Tis the season to be Jolly! Very Jolly in fact, we all like to let our hair down at this time of year, drinking and generally just focusing on having fun.
With all the merry making it’s easy to forget that Christmas comes with it’s own festive hazards.
In an effort to be more cosy, households often crank up the gas and light fires. It is, therefore, important to stay CO aware.
You should test your Carbon Monoxide alarms, changing the batteries if needed. If you don’t have an alarm, go out and buy one! Make sure rooms with a fireplace are properly ventilated and make sure your chimney is clear of blockages (for Santa’s sake).
Around 350 people a year are hurt by Christmas tree lights, according to RoSPA. Injuries include people falling while they’re putting them up, children swallowing the bulbs, and people getting electric shocks and burns from faulty lights.
The advice is to always to test your lights and don’t overload sockets. Don’t leave young children near your Christmas tree lights unsupervised!
Every year, about 1,000 people are injured by their tree, usually while fixing stars, lights or other decorations to the higher branches, reports the RoSPA. They are pretty easy to knock over too, as anyone who’s watched you’ve been framed knows all to well.
Always use a step ladder to put up the decorations and don’t over-reach yourself. Buy the correct size tree so you don’t have to saw the top off and risk cutting yourself.
Excess drinking, partying, relatives, getting the wrong present, cooking Christmas dinner, any sort of shopping at this time of year, everything adds up to create a perfect storm of stress!
Try to find some time alone, even if it’s only to have a relaxing bath. Learn to say no to the demands of relatives. It’s important not to suppress your emotions. Try to talk to someone you trust or a third party, such as the Samaritans. Find out more on keeping Christmas stress-free.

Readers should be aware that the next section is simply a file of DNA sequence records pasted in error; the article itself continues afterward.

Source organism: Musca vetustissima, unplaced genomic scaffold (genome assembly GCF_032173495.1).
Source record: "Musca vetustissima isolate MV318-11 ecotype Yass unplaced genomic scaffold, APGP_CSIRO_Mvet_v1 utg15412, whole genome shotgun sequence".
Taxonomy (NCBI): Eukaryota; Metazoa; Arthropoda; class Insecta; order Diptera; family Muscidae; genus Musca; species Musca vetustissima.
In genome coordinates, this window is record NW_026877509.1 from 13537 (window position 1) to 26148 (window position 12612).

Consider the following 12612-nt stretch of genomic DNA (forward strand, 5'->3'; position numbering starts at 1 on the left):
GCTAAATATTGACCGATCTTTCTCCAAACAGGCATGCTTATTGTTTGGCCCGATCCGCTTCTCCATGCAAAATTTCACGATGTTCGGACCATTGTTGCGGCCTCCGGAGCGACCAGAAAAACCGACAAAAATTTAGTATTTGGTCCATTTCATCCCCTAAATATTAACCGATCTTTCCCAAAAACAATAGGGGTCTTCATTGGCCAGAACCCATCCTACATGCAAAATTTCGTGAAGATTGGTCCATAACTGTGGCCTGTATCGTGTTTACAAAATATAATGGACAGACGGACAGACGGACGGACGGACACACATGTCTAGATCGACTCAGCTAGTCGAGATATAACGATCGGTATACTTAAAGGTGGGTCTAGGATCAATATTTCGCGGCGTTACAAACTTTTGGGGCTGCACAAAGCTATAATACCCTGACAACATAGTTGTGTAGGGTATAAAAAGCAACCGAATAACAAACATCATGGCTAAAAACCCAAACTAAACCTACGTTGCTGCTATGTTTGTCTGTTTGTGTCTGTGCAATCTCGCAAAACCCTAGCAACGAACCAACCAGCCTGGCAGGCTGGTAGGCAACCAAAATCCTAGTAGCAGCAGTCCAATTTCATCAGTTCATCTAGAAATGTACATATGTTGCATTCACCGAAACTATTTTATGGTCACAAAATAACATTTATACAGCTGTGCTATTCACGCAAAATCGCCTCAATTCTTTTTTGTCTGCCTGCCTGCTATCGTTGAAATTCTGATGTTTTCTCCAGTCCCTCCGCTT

Hot fat, boiling water and sharp knives make the kitchen one of the most dangerous places during the holiday.
The Christmas meal is probably the biggest meal most families cook all year. It needs careful planning to avoid injuries.
Try to keep other people (especially children) out of the kitchen. Avoid alcohol until you’ve finished cooking, and wipe up spills as soon as they happen, so that people don’t slip.
People are often a bit too eager when opening presents. Children fall prey to a feverish present rush and invariably fall over presents in their desperate attempt to locate their own. Other accidents include parents stabbing themselves with scissors when they are used to assemble toys in the absence of a screwdriver!
Don’t rush. Take time to enjoy the moment. Have a screwdriver ready for toys that are screwed into packaging. Clear up the packaging and wrapping paper as you go along, and remember to recycle.
People are 50% more likely to die in a house fire over Christmas than at any other time of year. Taking care with candles and oil burners is one way to help you and your family and friends avoid a Christmas house fire.
Never put candles on or near a Christmas tree Never leave an open flame unattended.
Always place tea lights inside an appropriate container. “They have been known to burn through baths and television sets.
Stay safe this Christmas!